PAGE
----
Talking Points

Seven hacks for lowering your bills

It often feels like bills are constantly sky-rocketing.

Particularly with the cold winter months setting in, those household expenses can burn a hole in your student loan before you know it.

To help you slash your spending and avoid being stuck with beans on toast for the rest of the year, here are our top hacks for lowering your bills.

1. Pick the right accommodation

This might seem like a bit of a no-brainer but you’d be surprised at just how many students don’t realise the amount of choice that’s out there. Often they’ll only look at a select few properties within a limited area.

With Leeds student accommodation, there’s plenty of trade-offs.

If you don’t mind living a little further out or with more people, you can save yourself quite a bit of cash.

A lot of areas have great transport links, meaning it’s often just as easy to travel to university as it would be from closer and more expensive properties.

Finally, you’ll also want to check whether bills are included.

Make sure you do a bit of research here, as properties with inclusive bills don’t always justify their price tag.

After all, when it comes to student accommodation Leeds has no shortage of choices.

Just make sure you know all your options before making a decision, as it could end up putting precious pennies back into the drinking fund.

2. Arrange splitting bills clearly at the start of your tenancy

Money can be a sensitive subject, particularly if you’re living with people you’ve only just met.

Therefore, it’s important to make sure you’ve all come to a clear agreement on how the bills get paid early on.

For example, you’ll need to decide whether you evenly split all the bills or whether certain expenses are one housemate’s responsibility.

This will not only prevent future arguments but will also make sure no one is paying more than is fair.

There’s even bill splitting apps if you need a little help getting the number straight.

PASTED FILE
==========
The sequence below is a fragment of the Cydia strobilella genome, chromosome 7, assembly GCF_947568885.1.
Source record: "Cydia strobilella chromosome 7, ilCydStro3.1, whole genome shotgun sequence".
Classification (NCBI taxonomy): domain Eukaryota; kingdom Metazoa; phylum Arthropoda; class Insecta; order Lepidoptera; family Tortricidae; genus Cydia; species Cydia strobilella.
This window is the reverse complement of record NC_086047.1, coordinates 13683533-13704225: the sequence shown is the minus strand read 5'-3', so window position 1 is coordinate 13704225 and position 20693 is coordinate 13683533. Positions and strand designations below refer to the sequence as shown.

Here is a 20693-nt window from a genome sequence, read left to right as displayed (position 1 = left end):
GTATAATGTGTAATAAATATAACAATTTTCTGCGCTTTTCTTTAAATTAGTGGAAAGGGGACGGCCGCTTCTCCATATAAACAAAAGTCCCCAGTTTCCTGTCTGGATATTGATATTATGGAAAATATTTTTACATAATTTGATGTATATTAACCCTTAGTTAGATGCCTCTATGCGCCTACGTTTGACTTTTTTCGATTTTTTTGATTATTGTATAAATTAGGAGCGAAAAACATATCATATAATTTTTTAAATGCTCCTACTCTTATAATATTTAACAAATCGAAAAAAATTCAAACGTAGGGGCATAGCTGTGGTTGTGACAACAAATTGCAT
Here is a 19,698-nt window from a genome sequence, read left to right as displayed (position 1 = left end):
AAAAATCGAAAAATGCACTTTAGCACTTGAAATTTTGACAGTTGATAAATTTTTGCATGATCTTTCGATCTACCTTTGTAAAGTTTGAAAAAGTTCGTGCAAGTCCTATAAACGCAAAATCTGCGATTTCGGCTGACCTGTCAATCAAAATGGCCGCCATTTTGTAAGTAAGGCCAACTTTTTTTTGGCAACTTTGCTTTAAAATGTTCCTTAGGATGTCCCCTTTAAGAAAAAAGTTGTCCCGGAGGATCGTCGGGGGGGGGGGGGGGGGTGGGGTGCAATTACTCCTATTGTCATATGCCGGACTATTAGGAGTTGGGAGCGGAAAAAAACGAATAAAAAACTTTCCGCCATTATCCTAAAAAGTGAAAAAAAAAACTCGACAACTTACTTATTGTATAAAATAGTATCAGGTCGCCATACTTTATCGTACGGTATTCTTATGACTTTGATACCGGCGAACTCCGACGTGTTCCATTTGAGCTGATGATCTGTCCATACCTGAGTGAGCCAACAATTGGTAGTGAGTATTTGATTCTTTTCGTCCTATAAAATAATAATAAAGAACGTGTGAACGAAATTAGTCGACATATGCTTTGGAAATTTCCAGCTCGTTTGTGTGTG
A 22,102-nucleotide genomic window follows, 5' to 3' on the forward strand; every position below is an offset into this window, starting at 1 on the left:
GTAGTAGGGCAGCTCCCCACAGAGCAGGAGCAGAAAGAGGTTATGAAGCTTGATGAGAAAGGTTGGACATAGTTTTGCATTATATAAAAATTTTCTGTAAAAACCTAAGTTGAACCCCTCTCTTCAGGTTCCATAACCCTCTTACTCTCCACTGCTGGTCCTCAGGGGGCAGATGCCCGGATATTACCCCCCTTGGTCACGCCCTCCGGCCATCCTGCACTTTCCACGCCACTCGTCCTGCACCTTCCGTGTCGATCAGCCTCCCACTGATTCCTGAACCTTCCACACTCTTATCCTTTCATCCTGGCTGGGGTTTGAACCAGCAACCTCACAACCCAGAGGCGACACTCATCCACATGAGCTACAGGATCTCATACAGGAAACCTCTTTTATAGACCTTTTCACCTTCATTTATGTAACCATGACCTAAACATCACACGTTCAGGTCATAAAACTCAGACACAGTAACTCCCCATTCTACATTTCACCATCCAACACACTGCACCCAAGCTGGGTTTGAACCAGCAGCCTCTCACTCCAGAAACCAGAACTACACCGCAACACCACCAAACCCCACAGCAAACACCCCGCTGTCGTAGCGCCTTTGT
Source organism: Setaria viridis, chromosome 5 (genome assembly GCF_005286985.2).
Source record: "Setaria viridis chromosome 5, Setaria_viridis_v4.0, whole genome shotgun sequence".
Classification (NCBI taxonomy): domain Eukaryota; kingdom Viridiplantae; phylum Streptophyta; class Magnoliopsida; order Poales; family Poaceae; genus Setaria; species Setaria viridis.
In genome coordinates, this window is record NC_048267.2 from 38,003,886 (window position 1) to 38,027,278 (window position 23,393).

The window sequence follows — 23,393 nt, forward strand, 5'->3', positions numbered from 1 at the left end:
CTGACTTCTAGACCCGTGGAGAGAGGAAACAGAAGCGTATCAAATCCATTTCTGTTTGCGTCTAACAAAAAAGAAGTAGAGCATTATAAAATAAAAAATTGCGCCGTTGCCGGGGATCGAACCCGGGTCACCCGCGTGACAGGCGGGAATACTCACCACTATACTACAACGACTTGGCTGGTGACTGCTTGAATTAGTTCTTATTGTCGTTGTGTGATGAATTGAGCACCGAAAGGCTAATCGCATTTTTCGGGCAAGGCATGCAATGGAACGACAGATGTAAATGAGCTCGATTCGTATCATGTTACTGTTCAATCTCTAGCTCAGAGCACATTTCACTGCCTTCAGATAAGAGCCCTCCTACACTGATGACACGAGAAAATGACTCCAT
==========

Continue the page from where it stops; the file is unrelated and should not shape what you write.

To ensure there’s no foul play, it’s also a good idea to put everyone’s names on the bills, so you are all jointly responsible.

3. Set everything up as soon as you move in

Most companies only offer 12-month contracts.

This means that, if you leave setting up or switching over your utilities for too long, you could end up paying for services you’re not even using come the end of your tenancy.

You should also bear in mind that some services take several days to activate, such as TV and broadband.

4. Take regular meter readings

We know, taking meter readings might be the most boring thing on earth.

It’s certainly not what’s first on your mind during those initial few weeks of freedom.

However, taking meter readings when you first move in and at regular intervals means you won’t be overcharged.

It also means you can avoid being undercharged, which can lead to a few nasty surprises for your finances.

5. The library is a place for free books and energy

Using the library is not only a great way to save money on reading materials: it’s also a great way to avoid using electricity when possible.

Think about all of your housemates and how much electricity being sat on your laptop all day adds up to.

Libraries are also a great place to charge your electronics free of charge.

Hey, you’ve got to make that tuition fee work for you somehow!

6. Invest in material warmth

Before you head off to uni, make sure you’ve got a lovely assortment of warm and cosy clothing and bedding so don’t need to crack on the heating any earlier than is necessary.

We’re not advising that you let yourself go cold to save a few quid, but sometimes a jumper, some woolly socks and a cup of tea is all that’s needed to chase those winter blues away.

7. Use energy efficient products

Ever pay attention to those energy ratings you see when buying bulbs?

It’s the kind of thing we all see but don’t pay any attention to.

Well, we should because picking more energy efficient products can have a big impact on your monthly bills.

They may cost a little more initially, but that’s what we call a worthwhile investment.

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